Posting Junkie
Join Date: Nov 2000
Location: in front of my Mac
Status: Offline
Reply With Quote
Sep 24, 2008, 03:51 AM
 
Originally Posted by OreoCookie View Post
It's in the title: either 2x1 GB or 1x1 GB + 1x2 GB. In the latter case, he only needs to replace one module.
You're absolutely right, I misread that. </blush>

In this case I'll gladly quote from the sticky thread on MB(P) RAM upgrades:
However, this doesn't mean that less matched memory is better than more unmatched memory! If your system is paging out to disk because not enough memory is available this will cause a huge performance decrease. This effect is orders of magnitude larger than the slight performance reduction due to unmatched memory pairs. Therefore: If you're paging out with 2 GB of matched memory, DO NOT hesitate to upgrade to an unmatched 3 GB!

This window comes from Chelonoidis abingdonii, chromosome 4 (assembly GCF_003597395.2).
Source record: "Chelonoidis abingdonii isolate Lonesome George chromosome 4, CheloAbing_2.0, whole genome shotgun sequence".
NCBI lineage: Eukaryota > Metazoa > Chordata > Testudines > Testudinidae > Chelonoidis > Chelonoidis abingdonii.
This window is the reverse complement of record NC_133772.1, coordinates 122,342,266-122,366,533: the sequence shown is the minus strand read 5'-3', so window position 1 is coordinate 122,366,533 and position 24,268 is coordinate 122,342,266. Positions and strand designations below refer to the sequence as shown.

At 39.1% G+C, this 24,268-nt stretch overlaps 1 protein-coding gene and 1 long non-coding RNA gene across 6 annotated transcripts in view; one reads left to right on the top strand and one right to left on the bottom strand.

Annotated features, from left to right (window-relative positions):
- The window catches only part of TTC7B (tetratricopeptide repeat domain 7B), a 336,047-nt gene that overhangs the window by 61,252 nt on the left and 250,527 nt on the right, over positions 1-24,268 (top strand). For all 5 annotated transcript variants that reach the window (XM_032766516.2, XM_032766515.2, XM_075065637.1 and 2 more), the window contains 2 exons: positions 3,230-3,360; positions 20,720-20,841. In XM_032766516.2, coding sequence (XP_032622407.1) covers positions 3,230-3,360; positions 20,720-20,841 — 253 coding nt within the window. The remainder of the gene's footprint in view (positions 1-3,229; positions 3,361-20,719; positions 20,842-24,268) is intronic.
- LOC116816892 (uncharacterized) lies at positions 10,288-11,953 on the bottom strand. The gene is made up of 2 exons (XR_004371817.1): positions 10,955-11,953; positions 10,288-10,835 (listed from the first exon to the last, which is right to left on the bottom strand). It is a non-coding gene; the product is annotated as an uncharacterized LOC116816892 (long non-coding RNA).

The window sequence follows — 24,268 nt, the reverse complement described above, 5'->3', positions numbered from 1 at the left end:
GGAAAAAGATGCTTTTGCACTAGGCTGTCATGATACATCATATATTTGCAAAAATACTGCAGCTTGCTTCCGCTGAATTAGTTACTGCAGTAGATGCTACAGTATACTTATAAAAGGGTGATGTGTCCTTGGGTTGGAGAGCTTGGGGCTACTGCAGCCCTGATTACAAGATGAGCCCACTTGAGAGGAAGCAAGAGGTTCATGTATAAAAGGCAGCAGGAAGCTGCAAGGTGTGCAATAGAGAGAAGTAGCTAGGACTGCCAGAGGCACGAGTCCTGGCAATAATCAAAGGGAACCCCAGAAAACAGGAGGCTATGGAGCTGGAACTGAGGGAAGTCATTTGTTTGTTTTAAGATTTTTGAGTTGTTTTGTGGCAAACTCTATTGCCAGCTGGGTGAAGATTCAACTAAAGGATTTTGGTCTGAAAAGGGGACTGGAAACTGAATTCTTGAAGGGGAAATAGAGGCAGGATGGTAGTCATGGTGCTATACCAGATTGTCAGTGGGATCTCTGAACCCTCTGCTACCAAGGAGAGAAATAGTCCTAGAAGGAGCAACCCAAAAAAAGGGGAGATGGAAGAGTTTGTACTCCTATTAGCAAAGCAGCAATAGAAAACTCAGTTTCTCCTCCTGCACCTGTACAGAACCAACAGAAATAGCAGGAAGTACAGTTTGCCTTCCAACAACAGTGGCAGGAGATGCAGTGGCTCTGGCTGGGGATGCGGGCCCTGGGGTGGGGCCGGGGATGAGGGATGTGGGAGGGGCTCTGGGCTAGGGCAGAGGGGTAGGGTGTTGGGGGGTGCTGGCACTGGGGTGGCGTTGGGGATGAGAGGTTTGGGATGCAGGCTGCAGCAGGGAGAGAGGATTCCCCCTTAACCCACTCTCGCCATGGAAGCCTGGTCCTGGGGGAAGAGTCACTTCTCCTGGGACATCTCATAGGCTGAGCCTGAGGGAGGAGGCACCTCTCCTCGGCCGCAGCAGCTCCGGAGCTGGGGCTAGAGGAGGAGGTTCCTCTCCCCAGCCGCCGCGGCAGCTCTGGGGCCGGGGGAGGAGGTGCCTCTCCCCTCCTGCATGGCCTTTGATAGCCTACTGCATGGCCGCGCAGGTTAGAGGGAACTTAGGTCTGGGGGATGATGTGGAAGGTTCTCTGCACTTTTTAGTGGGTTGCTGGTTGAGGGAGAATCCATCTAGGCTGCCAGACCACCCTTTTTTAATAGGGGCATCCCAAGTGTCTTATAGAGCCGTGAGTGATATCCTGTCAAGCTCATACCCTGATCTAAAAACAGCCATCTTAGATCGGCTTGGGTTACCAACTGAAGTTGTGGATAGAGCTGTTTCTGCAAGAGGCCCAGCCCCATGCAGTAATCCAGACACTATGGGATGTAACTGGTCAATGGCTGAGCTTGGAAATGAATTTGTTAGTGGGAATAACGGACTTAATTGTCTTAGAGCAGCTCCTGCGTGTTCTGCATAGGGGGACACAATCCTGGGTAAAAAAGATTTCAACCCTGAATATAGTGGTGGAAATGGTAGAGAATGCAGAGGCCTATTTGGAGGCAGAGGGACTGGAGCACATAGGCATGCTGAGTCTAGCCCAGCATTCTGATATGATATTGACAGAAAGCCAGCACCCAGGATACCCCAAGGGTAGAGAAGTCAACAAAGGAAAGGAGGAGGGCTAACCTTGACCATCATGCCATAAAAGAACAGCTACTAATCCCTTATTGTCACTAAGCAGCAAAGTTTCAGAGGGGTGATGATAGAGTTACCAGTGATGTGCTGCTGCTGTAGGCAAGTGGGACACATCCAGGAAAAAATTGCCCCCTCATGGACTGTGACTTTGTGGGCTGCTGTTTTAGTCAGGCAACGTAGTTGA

Fresh-Faced Recruit
Join Date: Jun 2001
Location: Philadelphia
Status: Offline
Reply With Quote
Sep 25, 2008, 12:24 PM
 
FWIW:

I have a Mac Pro 17 in, Core 2 Duo 2.33 ghz. When I got it, the supposed max memory was 3 GB and that is how I ordered it from Apple. Memory suppliers of add-on memory for this processor speed also report that the max RAM is also 3 GB.

This discussion prompted me to try and replace the 1 GB module with a matching 2 GB module. I did expect to see System Profiler reporting 4 GB total but that the OS would actually be using less.

But both Activity Monitor and the shell command top seem to indicate that the full 4 GBs are available to the OS. For example, top right now says:

PhysMem: 347M wired, 1237M active, 270M inactive, 2885M used, 1211M free.